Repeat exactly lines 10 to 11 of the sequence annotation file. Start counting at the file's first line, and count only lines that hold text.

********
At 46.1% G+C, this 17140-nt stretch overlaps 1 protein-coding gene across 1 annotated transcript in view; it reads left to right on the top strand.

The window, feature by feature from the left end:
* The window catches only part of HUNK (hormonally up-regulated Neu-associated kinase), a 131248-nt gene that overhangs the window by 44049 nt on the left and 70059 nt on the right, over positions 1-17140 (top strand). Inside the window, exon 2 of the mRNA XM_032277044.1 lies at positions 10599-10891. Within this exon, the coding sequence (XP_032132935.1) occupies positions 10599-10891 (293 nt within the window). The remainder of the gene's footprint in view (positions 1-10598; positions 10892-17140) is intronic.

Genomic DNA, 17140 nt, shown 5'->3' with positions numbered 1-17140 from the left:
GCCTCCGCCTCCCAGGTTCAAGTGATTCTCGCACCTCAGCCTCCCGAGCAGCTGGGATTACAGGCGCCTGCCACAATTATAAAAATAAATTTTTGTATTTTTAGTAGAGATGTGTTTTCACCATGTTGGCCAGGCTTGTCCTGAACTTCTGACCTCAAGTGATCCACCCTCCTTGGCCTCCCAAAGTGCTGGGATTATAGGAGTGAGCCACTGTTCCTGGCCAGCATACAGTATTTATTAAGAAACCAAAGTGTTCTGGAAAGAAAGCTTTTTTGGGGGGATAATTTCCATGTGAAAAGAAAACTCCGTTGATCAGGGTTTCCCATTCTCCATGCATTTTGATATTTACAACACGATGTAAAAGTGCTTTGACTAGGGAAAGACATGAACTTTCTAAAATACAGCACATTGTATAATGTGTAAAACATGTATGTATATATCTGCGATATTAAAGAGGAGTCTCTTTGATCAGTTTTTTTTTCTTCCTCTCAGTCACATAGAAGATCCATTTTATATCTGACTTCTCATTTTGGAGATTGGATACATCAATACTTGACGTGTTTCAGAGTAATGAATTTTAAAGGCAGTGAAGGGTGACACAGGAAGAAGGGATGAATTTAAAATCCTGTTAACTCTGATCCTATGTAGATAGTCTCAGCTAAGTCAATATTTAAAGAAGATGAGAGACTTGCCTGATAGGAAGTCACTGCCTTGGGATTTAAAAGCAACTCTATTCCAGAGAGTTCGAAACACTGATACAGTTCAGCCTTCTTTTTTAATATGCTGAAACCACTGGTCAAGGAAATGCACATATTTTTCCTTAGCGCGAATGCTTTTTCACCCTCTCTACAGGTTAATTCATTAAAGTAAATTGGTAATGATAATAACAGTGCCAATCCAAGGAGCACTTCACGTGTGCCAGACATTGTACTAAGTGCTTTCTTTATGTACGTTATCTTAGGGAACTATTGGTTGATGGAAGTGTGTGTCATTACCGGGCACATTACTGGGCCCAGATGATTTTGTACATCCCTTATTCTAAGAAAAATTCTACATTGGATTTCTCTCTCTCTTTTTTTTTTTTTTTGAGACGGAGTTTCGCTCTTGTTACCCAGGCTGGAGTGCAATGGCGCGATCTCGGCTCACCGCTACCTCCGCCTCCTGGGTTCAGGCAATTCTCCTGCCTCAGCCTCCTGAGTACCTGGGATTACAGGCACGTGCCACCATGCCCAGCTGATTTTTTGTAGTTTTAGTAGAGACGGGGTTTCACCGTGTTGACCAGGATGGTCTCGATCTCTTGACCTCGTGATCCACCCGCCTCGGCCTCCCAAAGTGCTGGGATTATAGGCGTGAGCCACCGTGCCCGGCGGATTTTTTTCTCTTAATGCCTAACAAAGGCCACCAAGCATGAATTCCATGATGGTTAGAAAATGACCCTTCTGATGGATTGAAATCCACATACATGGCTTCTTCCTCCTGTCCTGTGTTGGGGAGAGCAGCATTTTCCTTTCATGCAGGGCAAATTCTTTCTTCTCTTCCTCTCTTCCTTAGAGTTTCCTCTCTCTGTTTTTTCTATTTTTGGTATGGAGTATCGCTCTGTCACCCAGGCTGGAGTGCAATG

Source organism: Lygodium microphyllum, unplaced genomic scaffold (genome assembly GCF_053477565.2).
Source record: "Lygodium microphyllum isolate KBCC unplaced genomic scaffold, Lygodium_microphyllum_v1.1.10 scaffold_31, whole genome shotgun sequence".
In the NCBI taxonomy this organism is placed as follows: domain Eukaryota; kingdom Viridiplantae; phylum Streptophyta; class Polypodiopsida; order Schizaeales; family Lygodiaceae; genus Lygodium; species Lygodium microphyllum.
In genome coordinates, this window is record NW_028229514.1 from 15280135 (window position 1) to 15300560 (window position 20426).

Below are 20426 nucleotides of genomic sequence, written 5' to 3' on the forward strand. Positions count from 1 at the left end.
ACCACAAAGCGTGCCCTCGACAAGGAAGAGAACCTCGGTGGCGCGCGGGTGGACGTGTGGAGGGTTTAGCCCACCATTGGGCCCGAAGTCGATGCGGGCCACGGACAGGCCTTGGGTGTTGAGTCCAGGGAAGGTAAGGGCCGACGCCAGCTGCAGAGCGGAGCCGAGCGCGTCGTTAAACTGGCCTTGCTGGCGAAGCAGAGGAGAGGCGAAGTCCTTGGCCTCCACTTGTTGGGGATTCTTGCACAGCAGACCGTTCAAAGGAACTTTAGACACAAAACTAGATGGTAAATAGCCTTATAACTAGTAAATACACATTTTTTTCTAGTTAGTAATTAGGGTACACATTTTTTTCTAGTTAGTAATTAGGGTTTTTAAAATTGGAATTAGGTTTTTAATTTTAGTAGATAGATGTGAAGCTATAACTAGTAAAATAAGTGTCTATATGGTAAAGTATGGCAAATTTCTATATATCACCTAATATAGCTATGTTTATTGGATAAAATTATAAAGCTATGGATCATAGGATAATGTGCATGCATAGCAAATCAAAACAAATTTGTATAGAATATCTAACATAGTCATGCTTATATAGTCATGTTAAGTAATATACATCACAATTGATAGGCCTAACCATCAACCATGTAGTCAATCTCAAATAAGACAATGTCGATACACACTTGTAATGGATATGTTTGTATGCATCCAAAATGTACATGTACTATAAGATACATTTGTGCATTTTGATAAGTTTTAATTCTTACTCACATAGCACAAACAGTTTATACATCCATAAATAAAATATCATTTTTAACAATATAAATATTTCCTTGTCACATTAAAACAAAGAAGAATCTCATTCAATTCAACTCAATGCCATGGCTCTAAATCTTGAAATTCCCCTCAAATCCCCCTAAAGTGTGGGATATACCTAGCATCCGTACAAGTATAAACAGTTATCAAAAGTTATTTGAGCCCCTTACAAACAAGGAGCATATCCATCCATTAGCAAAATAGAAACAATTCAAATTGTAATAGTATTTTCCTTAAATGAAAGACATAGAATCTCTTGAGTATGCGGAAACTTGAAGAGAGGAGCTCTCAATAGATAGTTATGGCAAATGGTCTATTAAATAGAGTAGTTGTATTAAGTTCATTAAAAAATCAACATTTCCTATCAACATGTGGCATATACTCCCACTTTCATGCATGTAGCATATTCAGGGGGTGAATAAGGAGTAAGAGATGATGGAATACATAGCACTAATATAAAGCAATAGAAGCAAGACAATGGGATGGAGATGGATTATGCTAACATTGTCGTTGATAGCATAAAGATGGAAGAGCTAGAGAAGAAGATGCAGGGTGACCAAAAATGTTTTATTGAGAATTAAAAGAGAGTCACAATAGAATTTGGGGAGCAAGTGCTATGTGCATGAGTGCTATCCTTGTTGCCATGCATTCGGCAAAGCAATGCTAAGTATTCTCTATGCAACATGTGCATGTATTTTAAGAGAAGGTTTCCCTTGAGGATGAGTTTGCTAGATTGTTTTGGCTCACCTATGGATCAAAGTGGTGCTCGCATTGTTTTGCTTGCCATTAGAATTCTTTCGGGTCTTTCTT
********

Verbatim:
Below are 20426 nucleotides of genomic sequence, written 5' to 3' on the forward strand. Positions count from 1 at the left end.
ACCACAAAGCGTGCCCTCGACAAGGAAGAGAACCTCGGTGGCGCGCGGGTGGACGTGTGGAGGGTTTAGCCCACCATTGGGCCCGAAGTCGATGCGGGCCACGGACAGGCCTTGGGTGTTGAGTCCAGGGAAGGTAAGGGCCGACGCCAGCTGCAGAGCGGAGCCGAGCGCGTCGTTAAACTGGCCTTGCTGGCGAAGCAGAGGAGAGGCGAAGTCCTTGGCCTCCACTTGTTGGGGATTCTTGCACAGCAGACCGTTCAAAGGAACTTTAGACACAAAACTAGATGGTAAATAGCCTTATAACTAGTAAATACACATTTTTTTCTAGTTAGTAATTAGGGTACACATTTTTTTCTAGTTAGTAATTAGGGTTTTTAAAATTGGAATTAGGTTTTTAATTTTAGTAGATAGATGTGAAGCTATAACTAGTAAAATAAGTGTCTATATGGTAAAGTATGGCAAATTTCTATATATCACCTAATATAGCTATGTTTATTGGATAAAATTATAAAGCTATGGATCATAGGATAATGTGCATGCATAGCAAATCAAAACAAATTTGTATAGAATATCTAACATAGTCATGCTTATATAGTCATGTTAAGTAATATACATCACAATTGATAGGCCTAACCATCAACCATGTAGTCAATCTCAAATAAGACAATGTCGATACACACTTGTAATGGATATGTTTGTATGCATCCAAAATGTACATGTACTATAAGATACATTTGTGCATTTTGATAAGTTTTAATTCTTACTCACATAGCACAAACAGTTTATACATCCATAAATAAAATATCATTTTTAACAATATAAATATTTCCTTGTCACATTAAAACAAAGAAGAATCTCATTCAATTCAACTCAATGCCATGGCTCTAAATCTTGAAATTCCCCTCAAATCCCCCTAAAGTGTGGGATATACCTAGCATCCGTACAAGTATAAACAGTTATCAAAAGTTATTTGAGCCCCTTACAAACAAGGAGCATATCCATCCATTAGCAAAATAGAAACAATTCAAATTGTAATAGTATTTTCCTTAAATGAAAGACATAGAATCTCTTGAGTATGCGGAAACTTGAAGAGAGGAGCTCTCAATAGATAGTTATGGCAAATGGTCTATTAAATAGAGTAGTTGTATTAAGTTCATTAAAAAATCAACATTTCCTATCAACATGTGGCATATACTCCCACTTTCATGCATGTAGCATATTCAGGGGGTGAATAAGGAGTAAGAGATGATGGAATACATAGCACTAATATAAAGCAATAGAAGCAAGACAATGGGATGGAGATGGATTATGCTAACATTGTCGTTGATAGCATAAAGATGGAAGAGCTAGAGAAGAAGATGCAGGGTGACCAAAAATGTTTTATTGAGAATTAAAAGAGAGTCACAATAGAATTTGGGGAGCAAGTGCTATGTGCATGAGTGCTATCCTTGTTGCCATGCATTCGGCAAAGCAATGCTAAGTATTCTCTATGCAACATGTGCATGTATTTTAAGAGAAGGTTTCCCTTGAGGATGAGTTTGCTAGATTGTTTTGGCTCACCTATGGATCAAAGTGGTGCTCGCATTGTTTTGCTTGCCATTAGAATTCTTTCGGGTCTTTCTT